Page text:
Will rising interest rates result in a market crash? The answer to this question is not so easy according to a research report from Bank of America on the topic.
The report, which was published earlier this week, notes that over the past 64 years, stocks have exhibited a weak and inconsistent correlation with interest rates, which makes it difficult to determine how they will react over the next few years as central banks around the world continue to tighten monetary policy.
According to the research by Bank of America's analysts, over the past 64 years, the correlation between equities (S&P 500) and interest rates has been -11%. In some periods, however, the relationship has been more clear. For example, according to the data, the correlation was negative for most of the 1960s and 1990s, during this period, higher yields were bad for stocks. But since the turn of the century, the relationship has been positive and has been "trending higher since the recent trough of 13% in late 2015." The best year for stocks was 2013, during which the S&P 500 returned 32% despite a 100bp+ rise in 10-year yields (despite the "taper tantrum").
GrizzlyRock Value Partners was up 16.6% for the first quarter, compared to the S&P 500's 5.77% gain and the Russell 2000's 12.44% return. GrizzlyRock's long return was 22.3% gross, while its short return was -2.9% gross. Compared to the Russell 2000, the fund's long portfolio delivered alpha of 10.8%, while its short portfolio delivered alpha Read More
While there has been no apparent correlation between equity returns and rates over the past six decades, there does seem to be some relationship between rates above 3% and equity returns. Specifically, according to Bank of America's data, the best S&P 500 returns have occurred when 10-year Treasury yields have ranged from 2% to 3%, mainly when yields have been rising. While average historical stock returns remain positive until interest rates cross above 6%, the probability of losing money begins to increase as interest rates pass above 3%. These findings seem to support the correlation data above. Stocks were most negatively correlated with treasury yield between the 1960s and 1990s when rates ranged from 4% to 16% and ever since the relationship has exhibited a positive correlation as rates have remained below 4%.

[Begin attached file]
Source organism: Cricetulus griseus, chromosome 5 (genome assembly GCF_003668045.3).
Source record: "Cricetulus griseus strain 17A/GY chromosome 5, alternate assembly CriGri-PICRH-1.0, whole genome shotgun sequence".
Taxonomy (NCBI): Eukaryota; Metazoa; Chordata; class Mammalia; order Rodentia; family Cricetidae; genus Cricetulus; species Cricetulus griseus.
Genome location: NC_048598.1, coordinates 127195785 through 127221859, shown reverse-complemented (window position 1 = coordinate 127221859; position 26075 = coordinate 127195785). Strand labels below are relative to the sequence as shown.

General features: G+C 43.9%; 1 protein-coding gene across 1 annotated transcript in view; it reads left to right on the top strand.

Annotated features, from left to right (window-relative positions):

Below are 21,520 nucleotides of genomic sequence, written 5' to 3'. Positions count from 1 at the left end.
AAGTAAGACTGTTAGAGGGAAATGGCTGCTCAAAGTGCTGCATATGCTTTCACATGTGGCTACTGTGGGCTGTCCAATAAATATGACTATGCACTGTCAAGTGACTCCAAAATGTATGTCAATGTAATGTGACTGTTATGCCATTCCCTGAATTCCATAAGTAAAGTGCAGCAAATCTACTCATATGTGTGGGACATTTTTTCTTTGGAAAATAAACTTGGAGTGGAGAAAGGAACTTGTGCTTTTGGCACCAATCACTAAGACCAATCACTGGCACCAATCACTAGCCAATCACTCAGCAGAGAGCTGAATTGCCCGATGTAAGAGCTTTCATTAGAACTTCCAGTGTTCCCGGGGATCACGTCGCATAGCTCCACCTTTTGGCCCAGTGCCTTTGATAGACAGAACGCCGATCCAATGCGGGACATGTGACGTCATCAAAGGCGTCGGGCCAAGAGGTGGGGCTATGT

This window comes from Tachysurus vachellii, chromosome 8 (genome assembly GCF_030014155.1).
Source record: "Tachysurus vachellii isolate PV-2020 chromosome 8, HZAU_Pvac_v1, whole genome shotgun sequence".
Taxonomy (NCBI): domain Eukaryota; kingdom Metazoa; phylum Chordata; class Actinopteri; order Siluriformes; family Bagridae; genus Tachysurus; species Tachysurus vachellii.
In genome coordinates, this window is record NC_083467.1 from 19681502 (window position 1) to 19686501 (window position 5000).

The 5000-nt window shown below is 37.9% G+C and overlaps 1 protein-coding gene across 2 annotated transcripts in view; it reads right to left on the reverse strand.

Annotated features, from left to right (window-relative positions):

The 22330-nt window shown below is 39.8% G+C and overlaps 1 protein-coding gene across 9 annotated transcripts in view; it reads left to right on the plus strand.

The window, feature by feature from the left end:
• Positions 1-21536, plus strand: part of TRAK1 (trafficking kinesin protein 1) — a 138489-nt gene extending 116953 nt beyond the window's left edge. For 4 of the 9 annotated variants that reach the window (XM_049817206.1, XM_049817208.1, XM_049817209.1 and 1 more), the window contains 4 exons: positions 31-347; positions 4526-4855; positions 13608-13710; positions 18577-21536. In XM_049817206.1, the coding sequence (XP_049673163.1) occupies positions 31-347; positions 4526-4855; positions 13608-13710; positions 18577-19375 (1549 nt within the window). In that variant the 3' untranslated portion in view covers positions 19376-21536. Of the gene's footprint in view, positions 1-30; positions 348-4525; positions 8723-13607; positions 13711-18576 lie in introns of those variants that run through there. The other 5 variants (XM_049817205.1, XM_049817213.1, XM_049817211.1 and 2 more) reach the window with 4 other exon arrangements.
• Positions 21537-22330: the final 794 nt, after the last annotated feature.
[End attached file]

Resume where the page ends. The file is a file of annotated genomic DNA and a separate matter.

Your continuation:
All else being equal, lower rates imply lower discount rates and higher valuations for all financial assets. So, in theory, assets are worth more when yields are lower. According to the analysts' calculations, all else being equal every 50bp increase in the normalized real risk-free rate reduces the fair value of the S&P 500 by roughly 6% to 8%. That being said, generally, when yields are rising growth is improving. Therefore, the report notes, stronger growth tends to offset a rising risk-free rate, which once again makes it difficult to reach a sweeping conclusion.
Despite some evidence of a relationship existing, there are no "magic numbers" for investors to work off the report concludes. A lot will depend on how markets react as the Fed unwinds its balance sheet:
"This question is hard to answer, as we are in uncharted territory in terms of the unprecedented magnitude of monetary stimulus. But in the few historical instances during which the Fed shrunk its balance sheet, stocks outperformed bonds, large caps outperformed small caps, and Value outperformed Growth."
In conclusion, just flip a coin.